The Reading List #7 | April - August 2021

By Lucy Harbron - 19:15

As the world has rumbled back into action, my attention span seems to have been swept up in the crowd. Only just returning after a several month bender where books were a forgotten thing in the face of weekends away and morning brunches, my mojo seems to be making its way back home. On a mission to power through the books still unread on my shelf, my birthday made the selection overwhelming and admittedly took my attention away as I tried to make my way through the pile. Returning to old favourite authors as well as dipping into works by people I barely even knew the name of, I’ve been touching on the various corners of modern icons from music to art to fiction these past months…

Slouching Towards Bethlehem - Joan Didion

My relationship towards Didion is annoyingly strained. I want to love her. I do love her in a lot of ways, spending days gushing over her documentary and forever googling pictures of her 60s lifestyle. But her writing feels hit and miss to be. I adore her title essays and Slouching Towards Bethlehem was no different, being both heart-breaking and gripping, confronting the realities of the 60s hippie heyday. In reflection, the essay seems to tackle the rose tinting of the 60s, painting instead a picture of helplessness in chaos as teenagers go missing and babies are left abandoned. With just enough Didion in there to infuse the story with emotion, but enough distance to have the sense of journalism, it’s perfect. But some of the other pieces felt like I was dragging myself through them. I guess that’s always going to be the issue with compilation books, so maybe I’ll give her a 3rd go with her novel Play It As It Lays.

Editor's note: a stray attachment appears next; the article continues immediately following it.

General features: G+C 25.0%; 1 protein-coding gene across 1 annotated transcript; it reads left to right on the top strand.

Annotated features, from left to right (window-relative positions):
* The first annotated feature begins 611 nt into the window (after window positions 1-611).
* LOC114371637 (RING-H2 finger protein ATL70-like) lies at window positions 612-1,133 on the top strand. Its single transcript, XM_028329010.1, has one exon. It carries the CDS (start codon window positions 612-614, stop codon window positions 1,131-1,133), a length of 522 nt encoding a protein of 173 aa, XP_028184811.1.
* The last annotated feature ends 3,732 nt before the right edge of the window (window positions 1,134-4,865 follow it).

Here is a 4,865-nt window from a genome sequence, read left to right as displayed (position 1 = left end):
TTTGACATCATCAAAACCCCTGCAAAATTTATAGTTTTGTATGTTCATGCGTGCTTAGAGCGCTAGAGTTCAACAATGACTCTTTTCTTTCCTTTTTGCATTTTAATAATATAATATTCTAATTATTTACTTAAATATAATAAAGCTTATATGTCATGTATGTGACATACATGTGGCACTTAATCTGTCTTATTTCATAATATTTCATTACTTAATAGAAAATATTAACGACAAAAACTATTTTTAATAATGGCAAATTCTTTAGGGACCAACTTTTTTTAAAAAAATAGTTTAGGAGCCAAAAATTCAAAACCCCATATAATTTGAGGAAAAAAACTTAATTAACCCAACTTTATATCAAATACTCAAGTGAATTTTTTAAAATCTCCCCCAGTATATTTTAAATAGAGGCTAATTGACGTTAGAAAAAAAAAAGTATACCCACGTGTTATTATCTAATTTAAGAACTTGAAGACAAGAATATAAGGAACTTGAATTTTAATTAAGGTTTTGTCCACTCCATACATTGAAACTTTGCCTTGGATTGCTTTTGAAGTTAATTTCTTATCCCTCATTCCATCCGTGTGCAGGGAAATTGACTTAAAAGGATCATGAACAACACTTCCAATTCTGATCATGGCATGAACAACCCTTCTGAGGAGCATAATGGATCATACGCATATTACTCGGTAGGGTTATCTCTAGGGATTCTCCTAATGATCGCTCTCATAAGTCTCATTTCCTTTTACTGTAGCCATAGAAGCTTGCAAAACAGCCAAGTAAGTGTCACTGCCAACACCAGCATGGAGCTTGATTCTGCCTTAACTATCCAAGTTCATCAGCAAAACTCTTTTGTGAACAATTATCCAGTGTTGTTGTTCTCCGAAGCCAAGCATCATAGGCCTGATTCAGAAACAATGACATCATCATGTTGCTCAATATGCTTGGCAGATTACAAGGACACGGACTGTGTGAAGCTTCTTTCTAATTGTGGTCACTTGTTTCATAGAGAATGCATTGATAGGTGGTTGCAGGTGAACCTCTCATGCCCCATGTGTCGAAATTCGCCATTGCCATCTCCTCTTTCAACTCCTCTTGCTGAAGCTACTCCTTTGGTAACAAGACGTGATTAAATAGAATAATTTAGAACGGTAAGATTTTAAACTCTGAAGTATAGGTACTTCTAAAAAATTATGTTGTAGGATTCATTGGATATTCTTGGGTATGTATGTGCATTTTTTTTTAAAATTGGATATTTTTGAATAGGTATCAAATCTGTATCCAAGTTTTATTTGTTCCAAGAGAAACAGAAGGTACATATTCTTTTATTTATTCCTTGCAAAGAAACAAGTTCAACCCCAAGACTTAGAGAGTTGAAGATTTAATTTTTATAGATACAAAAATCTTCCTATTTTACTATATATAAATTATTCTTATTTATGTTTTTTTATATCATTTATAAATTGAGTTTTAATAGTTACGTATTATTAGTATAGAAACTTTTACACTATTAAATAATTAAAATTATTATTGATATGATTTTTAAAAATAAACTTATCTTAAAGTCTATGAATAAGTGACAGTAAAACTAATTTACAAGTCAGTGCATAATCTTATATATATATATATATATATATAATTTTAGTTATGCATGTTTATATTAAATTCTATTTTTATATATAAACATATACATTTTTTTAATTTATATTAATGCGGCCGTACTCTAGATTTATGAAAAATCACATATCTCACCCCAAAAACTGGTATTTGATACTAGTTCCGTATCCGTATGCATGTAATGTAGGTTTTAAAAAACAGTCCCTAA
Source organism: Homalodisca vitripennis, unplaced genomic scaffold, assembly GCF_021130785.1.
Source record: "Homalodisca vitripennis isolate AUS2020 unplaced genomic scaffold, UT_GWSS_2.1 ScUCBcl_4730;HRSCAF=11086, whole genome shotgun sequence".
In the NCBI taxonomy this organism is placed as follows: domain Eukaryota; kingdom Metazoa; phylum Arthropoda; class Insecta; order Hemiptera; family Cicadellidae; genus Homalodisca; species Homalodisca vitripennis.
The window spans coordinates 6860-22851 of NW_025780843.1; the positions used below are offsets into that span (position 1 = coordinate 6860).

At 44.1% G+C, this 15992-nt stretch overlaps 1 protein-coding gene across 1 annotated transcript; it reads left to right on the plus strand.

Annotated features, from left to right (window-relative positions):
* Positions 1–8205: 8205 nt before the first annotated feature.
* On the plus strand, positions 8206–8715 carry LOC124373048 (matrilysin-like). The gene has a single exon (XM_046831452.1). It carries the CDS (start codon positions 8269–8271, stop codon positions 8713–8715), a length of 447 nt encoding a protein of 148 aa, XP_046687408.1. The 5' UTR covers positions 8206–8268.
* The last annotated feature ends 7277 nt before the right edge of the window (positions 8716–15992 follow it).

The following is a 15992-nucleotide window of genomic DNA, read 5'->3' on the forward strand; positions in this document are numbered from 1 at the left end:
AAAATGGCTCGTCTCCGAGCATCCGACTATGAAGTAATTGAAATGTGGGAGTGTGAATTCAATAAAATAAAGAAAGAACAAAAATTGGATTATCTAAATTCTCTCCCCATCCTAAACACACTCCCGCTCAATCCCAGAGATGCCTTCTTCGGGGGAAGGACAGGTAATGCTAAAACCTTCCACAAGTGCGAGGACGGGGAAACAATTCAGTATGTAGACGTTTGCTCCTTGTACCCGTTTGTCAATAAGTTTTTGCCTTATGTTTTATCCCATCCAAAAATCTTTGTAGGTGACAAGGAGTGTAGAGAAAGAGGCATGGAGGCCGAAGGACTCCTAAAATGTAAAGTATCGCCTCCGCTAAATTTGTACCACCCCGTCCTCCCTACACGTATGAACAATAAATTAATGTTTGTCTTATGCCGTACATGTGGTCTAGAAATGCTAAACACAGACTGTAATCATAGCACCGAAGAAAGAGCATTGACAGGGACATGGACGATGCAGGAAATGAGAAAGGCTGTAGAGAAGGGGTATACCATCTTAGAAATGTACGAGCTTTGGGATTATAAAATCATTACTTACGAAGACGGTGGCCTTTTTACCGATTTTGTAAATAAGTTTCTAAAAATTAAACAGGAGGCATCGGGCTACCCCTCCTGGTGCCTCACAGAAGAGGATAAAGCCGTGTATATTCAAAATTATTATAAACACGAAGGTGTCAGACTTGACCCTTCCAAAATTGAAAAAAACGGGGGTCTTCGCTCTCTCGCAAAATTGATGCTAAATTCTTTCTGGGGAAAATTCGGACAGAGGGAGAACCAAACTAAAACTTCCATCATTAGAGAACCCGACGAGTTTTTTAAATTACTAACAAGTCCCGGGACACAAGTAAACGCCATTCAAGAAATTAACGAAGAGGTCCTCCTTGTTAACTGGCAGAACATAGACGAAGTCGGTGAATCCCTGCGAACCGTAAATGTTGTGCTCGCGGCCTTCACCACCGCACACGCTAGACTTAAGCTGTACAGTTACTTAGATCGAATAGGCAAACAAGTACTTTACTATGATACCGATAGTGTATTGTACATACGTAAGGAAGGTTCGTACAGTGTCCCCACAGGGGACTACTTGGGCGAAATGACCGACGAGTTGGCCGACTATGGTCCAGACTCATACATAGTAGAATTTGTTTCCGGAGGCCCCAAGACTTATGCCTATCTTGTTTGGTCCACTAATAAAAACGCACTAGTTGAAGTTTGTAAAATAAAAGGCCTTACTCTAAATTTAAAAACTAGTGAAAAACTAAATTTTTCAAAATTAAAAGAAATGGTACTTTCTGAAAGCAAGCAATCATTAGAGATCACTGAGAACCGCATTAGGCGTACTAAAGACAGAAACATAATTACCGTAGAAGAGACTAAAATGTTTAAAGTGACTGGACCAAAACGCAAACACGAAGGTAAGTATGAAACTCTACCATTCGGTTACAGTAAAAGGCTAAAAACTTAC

Lady Sings The Blues - Billie Holiday

The book that shook me out of my own reading blues, Billie Holiday’s memoir became an instant favourite.

Before I dove in, I knew very little about the singer. I liked her songs but that was about it, listening occasionally when playlists brought her back to my attention. But since learning more about her life, the songs sound even better, overflowing with passion and tragedy just like her life. Taking you from her childhood through her successes and struggles with addiction, Billie writes her story with resilience despite the intensely vulnerable tales being told. After I finished reading it, I watched United States Vs Billie Holiday and wanted to immediately re-read it and hug the book close. Highlighting all the gaps and missing information about the elements of racism and how the war on drugs was used as a tool of racism, the difference between the film and the book broke my heart, as Billie clearly never truly knew the real reason why she was being so harshly punished. Leaving me with a real love for her music now, enthusing each song with 10x more feeling, this book will stick with me.


Breakfast At Tiffany's - Truman Capote